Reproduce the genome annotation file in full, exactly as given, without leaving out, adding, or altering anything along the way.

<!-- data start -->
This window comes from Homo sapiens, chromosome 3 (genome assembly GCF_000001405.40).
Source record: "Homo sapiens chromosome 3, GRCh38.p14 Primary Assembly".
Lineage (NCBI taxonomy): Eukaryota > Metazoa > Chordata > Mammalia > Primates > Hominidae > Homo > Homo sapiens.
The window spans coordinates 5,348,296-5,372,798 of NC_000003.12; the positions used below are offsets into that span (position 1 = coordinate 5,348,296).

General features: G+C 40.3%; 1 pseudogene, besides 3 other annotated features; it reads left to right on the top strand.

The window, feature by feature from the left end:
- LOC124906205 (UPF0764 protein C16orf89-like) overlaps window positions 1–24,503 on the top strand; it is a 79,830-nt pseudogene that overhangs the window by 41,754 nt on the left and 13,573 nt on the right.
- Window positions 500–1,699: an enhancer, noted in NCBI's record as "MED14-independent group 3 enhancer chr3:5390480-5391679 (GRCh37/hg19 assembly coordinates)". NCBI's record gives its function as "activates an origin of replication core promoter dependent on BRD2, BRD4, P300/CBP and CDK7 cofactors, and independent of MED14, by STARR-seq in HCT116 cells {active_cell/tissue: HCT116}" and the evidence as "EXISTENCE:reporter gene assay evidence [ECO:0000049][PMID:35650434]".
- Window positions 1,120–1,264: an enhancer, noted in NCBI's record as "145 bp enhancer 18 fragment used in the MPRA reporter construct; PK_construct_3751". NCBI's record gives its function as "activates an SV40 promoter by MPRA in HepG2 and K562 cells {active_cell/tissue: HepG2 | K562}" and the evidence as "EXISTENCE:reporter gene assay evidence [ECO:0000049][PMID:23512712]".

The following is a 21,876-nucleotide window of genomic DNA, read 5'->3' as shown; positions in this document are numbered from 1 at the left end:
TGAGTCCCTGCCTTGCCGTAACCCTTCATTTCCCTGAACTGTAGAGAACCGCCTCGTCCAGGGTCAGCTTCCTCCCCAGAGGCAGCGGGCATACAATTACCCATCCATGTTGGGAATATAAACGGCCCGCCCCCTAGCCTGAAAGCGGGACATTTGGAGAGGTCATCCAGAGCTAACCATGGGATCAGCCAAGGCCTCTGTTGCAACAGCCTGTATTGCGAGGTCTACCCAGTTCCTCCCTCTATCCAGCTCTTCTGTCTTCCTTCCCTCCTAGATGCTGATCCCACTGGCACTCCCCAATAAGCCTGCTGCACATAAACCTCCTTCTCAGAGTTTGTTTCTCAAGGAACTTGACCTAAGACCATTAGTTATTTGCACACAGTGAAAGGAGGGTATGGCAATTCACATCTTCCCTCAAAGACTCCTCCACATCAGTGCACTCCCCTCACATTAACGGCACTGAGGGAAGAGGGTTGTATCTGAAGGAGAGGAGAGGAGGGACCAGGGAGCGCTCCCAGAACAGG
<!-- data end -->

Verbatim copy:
This window comes from Homo sapiens, chromosome 3 (genome assembly GCF_000001405.40).
Source record: "Homo sapiens chromosome 3, GRCh38.p14 Primary Assembly".
Lineage (NCBI taxonomy): Eukaryota > Metazoa > Chordata > Mammalia > Primates > Hominidae > Homo > Homo sapiens.
The window spans coordinates 5,348,296-5,372,798 of NC_000003.12; the positions used below are offsets into that span (position 1 = coordinate 5,348,296).

General features: G+C 40.3%; 1 pseudogene, besides 3 other annotated features; it reads left to right on the top strand.

The window, feature by feature from the left end:
- LOC124906205 (UPF0764 protein C16orf89-like) overlaps window positions 1–24,503 on the top strand; it is a 79,830-nt pseudogene that overhangs the window by 41,754 nt on the left and 13,573 nt on the right.
- Window positions 500–1,699: an enhancer, noted in NCBI's record as "MED14-independent group 3 enhancer chr3:5390480-5391679 (GRCh37/hg19 assembly coordinates)". NCBI's record gives its function as "activates an origin of replication core promoter dependent on BRD2, BRD4, P300/CBP and CDK7 cofactors, and independent of MED14, by STARR-seq in HCT116 cells {active_cell/tissue: HCT116}" and the evidence as "EXISTENCE:reporter gene assay evidence [ECO:0000049][PMID:35650434]".
- Window positions 1,120–1,264: an enhancer, noted in NCBI's record as "145 bp enhancer 18 fragment used in the MPRA reporter construct; PK_construct_3751". NCBI's record gives its function as "activates an SV40 promoter by MPRA in HepG2 and K562 cells {active_cell/tissue: HepG2 | K562}" and the evidence as "EXISTENCE:reporter gene assay evidence [ECO:0000049][PMID:23512712]".

The following is a 21,876-nucleotide window of genomic DNA, read 5'->3' as shown; positions in this document are numbered from 1 at the left end:
TGAGTCCCTGCCTTGCCGTAACCCTTCATTTCCCTGAACTGTAGAGAACCGCCTCGTCCAGGGTCAGCTTCCTCCCCAGAGGCAGCGGGCATACAATTACCCATCCATGTTGGGAATATAAACGGCCCGCCCCCTAGCCTGAAAGCGGGACATTTGGAGAGGTCATCCAGAGCTAACCATGGGATCAGCCAAGGCCTCTGTTGCAACAGCCTGTATTGCGAGGTCTACCCAGTTCCTCCCTCTATCCAGCTCTTCTGTCTTCCTTCCCTCCTAGATGCTGATCCCACTGGCACTCCCCAATAAGCCTGCTGCACATAAACCTCCTTCTCAGAGTTTGTTTCTCAAGGAACTTGACCTAAGACCATTAGTTATTTGCACACAGTGAAAGGAGGGTATGGCAATTCACATCTTCCCTCAAAGACTCCTCCACATCAGTGCACTCCCCTCACATTAACGGCACTGAGGGAAGAGGGTTGTATCTGAAGGAGAGGAGAGGAGGGACCAGGGAGCGCTCCCAGAACAGG